Category Archives: Gear

Who Do You Trust?

Almost all photographers suffer from GAS – Gear Acquisition Syndrome. We buy cameras, lenses, tripods, flashes, bags, filters … the list goes on and on and who knows where it will stop?

Most photography blogs are really good for giving you GAS too.  Bad reviews seem rare to me.  Now in part that’s because most equipment from the bigger companies is rarely bad. Some stuff is better than others of course but to a certain, general, vague extent, it’s all good.

But then there’s that other extent, where it’s all GREAT!!!!!! I suppose some people get excited by everything, but some want to keep their suppliers happy and others want you to like it so you’ll click on an associate link and buy it.  Some people test more thoroughly and scientifically than others.  I suppose at the end of the day it’s where it needs to be – read as much as possible and make up your own mind.

Today’s case in point is the relatively recent Fuji X100s.  I read all the reviews of this camera with great interest because if I could afford one, I’d buy it today. But I can’t afford one.

Now Zack Arias is a respected professional photographer. He makes great photos. He loves his new Fuji X100s.

Fuji is the new Leica and the x100s is the greatest camera I’ve ever owned.

The DSLR is dead to me.

Would I use the x100s at a wedding? Hell yes I would. Wouldn’t think twice about it. Would I shoot it on a magazine assignment? Yes. Portrait shoot? Yep. Promo shoot? Yep. And have.

I’m tellin’ you though. From my heart. The x100s is my desert island camera.

I love the X-Trans sensor. It’s sharper than my Canon full frame sensors.

My gosh, that’s a pretty powerful endorsement. And the photos that accompany his review are also amazing.

And he’s not the only one.

From the I-think-very-popular Fro Knows Photo:

As much as I loved my Fuji X100, the X100s is that much better and is quite possibly the best camera I own.

I’m not sponsored by Fuji. I have nothing to gain by singing their praises, but man, I am shouting from the mountaintop because the Fuji X100s is amazing.

For me, it’s the perfect camera.

If you search around, you’re going to find a whole lot more reviews like those.

So maybe I’m feeling a bit of sour grapes. Because, as I said, I think I’d like to have one but I can’t afford one. Is it something I truly need or is it GAS? I suspect it’s more the latter. But, under the heading of “seek and ye shall find,” there is at least one person with a web site not jumping on the Fuji bandwagon any time soon.  Diglloyd.

Here he writes:

Sure it has a faster AF and higher resolution sensor, but most of the design warts seem to have been cemented in, with no real improvements in usability.

I know the Fuji X100s has all the right checkbox-list of features in the marketing materials, but these days I’m looking for intelligent design; sensors are getting so good that what really makes the camera is the ease of use and well thought out features: less is more and more is less. Good design is about the right overall feature set with every little detail nit-picked and forced through a rigorous usability filter. The X100s fails miserably in this regard.

And here he writes:

Fuji ostensibly designed this sensor to avoid moiré. But the cure is worse than the disease: more digital artifacts, not fewer

The lens looks to be poorly corrected at closer range, exhibiting a glowing halo effect.

I expect to see more negative posts from him in days to come.

So who do you trust? Do you trust the guy who says it’s the greatest camera he ever owned or the one who says it fails miserably?  Arias’s photos are great but he’s a great photographer and I think there’s a dozen other cameras out there that would have given him the same results. Diglloyd takes close-up shots of burlap bags and tree trunks to illustrate his concepts, which they do, but who takes those kinds of photos in the real world?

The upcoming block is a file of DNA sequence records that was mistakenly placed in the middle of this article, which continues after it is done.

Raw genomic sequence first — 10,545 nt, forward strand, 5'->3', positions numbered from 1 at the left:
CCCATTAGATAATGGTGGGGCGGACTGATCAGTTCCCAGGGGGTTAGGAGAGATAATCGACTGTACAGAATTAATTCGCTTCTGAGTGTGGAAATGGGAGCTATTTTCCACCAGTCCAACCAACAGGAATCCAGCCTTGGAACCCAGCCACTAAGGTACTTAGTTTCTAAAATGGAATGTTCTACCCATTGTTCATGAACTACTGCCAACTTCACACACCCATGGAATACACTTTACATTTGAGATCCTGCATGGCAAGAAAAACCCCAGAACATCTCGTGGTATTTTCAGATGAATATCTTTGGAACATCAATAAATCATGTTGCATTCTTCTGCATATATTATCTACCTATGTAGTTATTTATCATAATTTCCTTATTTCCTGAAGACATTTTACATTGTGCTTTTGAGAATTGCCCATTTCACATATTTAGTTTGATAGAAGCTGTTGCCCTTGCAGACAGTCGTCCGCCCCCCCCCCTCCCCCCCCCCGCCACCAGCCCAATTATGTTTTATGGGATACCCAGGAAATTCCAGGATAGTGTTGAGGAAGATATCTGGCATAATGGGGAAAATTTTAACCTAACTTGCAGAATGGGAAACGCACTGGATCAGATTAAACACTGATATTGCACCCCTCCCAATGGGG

Of course the truth is likely somewhere in between.  The X100s is the bestest camera ever this month and next month everyone will jerk off to the spec sheet for the Ricoh GR.

Me? I’m hoping to get rid of this GAS. Or maybe get a raise at work …


I Went for the RX100

I spent days, if not weeks, thinking about the choice of a second, “every day” camera and couldn’t reach a decision. Finally decision time was upon me when my Olympus OM-D was sold.

Checking the photos that were on the memory card in the Olympus, I noted that it was almost two months since I’d last shot with it.  Let’s face it, as wonderful a camera as it is – and it is indeed wonderful – once a lens was on it, it was almost as big as my regular DSLR so I’d end up just going out with the D800 with a 50mm or 35mm on it instead. When the guy I was selling it to was checking it out, I realized as he was checking to make sure the touch screen worked that I had forgotten it even had a touch screen!

Some people told me to consider the Panasonic LX7 (or the Leica D-Lux 6, essentially the same camera). The smaller sensor put me off. Then for awhile I was considering the new Fuji X100s, which is getting some really strong reviews. I love the ergonomics and control on the Fuji, not to mention the hybrid viewfinder, but finally the combination of single fixed focal length lens and the price put me off.

So then I thought, what about the Fuji X20? “Over 50 improvements over the X10” goes the hype, and most of the reviews I’ve read on it said to believe the hype. Again, great controls. Optical viewfinder now with some actual useful information displayed in the viewfinder.  No anti-aliasing filter. And a zoom lens that is at F2.8 at the telephoto end.  I’d had the X10 for a brief period and ended up really disliking it. Of course a big part of the dislike at the time was the inability of Adobe products to properly handle the RAW files, something that has finally been resolved.

But in the end I came back to the Sony RX100. The major deciding factors for me were the larger sensor and the fact that it is small enough to fit into pants pockets.  And I admit I was swayed by the Sony’s 20 megapixel sensor vs. the Fuji’s 12 megapixels, even though I know that the two sensors are technologically quite different.   Last was the fact that I was able to get a good price on it. The list is, if I recall correctly, HK$5390. One shop offered it to me at HK$4980 and I almost said yes. Then I went to a shop where they know me and managed to get it – full box set and Sony warranty – for HK$4450.  (At the moment the asking price for used ones on DCFever is HK$4200, so I think I came out okay here.)

Anyway, I got home late, it’s crappy weather, and after I charged up the battery just fired off a few random test shots in P mode with auto ISO.